Psycho Dogs

What makes canines go crazy? The answer is in their genes.

If Hamilton can identify genetic markers that signify an increased risk of noise phobia, anxiety, and other behavior disorders, it will be a great boon for the dog world. As part of routine checkups, vets could analyze blood samples and screen for dogs that are likely to develop behavior problems. They could then counsel the owners of vulnerable dogs to intervene early, with either meds or behavior modification training.

However, those are solutions for dogs who are already damaged, the results of centuries of breeding experiments carried out in ignorance of the possible consequences. Hamilton's work also points to a way to reverse this process. Responsible breeders could check their dogs' DNA, and refuse to breed those who have the genes associated with behavior problems. By removing vulnerable dogs from the gene pool, they might eventually be able to create happier, more stable breeds. That's what the SPCA's Donaldson is hoping for. "Dog breeders could probably put me out of the fear and aggression business in 20 generations," she says.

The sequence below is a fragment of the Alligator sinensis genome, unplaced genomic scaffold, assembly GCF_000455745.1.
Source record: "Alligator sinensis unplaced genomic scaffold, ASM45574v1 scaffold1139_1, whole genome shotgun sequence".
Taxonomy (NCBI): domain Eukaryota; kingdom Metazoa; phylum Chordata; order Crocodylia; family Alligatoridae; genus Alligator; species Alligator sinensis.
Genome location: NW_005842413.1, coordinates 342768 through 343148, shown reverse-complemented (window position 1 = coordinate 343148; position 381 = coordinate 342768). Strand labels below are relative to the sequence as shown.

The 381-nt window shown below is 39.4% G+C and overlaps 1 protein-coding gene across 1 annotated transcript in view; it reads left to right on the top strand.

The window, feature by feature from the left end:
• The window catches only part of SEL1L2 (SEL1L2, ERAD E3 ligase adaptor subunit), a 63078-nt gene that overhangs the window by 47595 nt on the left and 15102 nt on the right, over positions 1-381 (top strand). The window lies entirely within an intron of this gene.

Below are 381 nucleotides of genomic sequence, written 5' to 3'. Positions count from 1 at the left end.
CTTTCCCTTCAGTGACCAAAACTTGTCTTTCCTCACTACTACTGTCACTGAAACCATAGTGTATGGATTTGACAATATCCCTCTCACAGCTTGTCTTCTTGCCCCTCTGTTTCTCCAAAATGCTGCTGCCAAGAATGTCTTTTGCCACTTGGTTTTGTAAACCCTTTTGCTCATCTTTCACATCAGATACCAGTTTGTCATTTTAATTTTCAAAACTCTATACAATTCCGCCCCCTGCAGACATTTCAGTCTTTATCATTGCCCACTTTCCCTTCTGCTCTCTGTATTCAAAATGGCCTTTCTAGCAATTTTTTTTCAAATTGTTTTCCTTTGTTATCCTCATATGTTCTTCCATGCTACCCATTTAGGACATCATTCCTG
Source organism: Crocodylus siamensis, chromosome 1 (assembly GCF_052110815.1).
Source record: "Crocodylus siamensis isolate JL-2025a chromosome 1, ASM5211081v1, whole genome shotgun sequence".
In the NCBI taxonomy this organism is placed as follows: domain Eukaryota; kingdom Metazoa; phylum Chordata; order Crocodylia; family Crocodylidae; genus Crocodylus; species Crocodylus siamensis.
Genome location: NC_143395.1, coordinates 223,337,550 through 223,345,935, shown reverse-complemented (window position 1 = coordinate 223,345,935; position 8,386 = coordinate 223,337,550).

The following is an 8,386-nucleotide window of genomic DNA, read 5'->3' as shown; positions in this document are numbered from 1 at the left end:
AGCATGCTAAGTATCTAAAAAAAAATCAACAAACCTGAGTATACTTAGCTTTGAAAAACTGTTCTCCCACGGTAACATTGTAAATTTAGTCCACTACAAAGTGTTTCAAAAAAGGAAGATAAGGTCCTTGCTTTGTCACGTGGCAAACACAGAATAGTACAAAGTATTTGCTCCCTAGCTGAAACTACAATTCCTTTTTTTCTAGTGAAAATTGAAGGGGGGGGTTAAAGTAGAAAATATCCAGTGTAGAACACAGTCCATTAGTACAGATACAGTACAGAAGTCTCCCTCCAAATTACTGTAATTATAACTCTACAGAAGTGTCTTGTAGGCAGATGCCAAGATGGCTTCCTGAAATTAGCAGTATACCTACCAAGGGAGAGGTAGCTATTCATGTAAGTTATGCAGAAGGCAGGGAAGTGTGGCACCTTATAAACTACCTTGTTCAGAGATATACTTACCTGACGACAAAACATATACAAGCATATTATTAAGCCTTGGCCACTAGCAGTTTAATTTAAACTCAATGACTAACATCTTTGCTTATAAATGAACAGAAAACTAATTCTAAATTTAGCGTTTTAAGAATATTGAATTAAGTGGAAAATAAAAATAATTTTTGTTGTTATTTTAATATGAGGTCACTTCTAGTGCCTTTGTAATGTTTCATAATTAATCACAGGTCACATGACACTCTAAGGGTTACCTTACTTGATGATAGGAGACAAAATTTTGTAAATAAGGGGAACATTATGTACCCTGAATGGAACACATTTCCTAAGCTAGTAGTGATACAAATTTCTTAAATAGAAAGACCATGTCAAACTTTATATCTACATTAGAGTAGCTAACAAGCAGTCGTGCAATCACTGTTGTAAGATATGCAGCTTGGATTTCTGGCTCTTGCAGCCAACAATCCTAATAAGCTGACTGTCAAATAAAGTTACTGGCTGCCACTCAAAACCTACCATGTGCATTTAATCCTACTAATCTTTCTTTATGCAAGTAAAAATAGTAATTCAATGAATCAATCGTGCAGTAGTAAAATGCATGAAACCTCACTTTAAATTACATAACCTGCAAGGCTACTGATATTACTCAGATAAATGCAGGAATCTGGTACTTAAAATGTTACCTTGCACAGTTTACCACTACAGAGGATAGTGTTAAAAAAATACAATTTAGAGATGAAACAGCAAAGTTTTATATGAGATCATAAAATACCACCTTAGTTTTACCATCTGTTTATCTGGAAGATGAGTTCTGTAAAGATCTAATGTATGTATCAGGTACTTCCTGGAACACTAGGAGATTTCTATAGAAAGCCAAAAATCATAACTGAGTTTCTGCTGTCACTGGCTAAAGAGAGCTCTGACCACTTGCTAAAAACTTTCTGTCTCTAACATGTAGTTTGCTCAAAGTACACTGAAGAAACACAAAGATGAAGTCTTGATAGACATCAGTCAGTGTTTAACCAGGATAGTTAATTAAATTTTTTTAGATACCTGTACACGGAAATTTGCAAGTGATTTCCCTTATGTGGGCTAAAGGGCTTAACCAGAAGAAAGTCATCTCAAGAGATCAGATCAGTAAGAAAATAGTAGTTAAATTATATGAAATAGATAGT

At a local dog show, Steve Hamilton's team recruited purebred dogs for a genetics study.
Paolo Vescia
At a local dog show, Steve Hamilton's team recruited purebred dogs for a genetics study.
Rebecca Terrill scrapes off a few cells from this dog's cheek at the dog show.
Paolo Vescia
Rebecca Terrill scrapes off a few cells from this dog's cheek at the dog show.

Here's where human psychiatry and dog psychiatry finally diverge. Nobody with any moral sense would suggest that human mental illness should be eliminated by restricting who can reproduce. In dogs, it's a possibility that's fast approaching. Dogs, welcome to the Brave New World.

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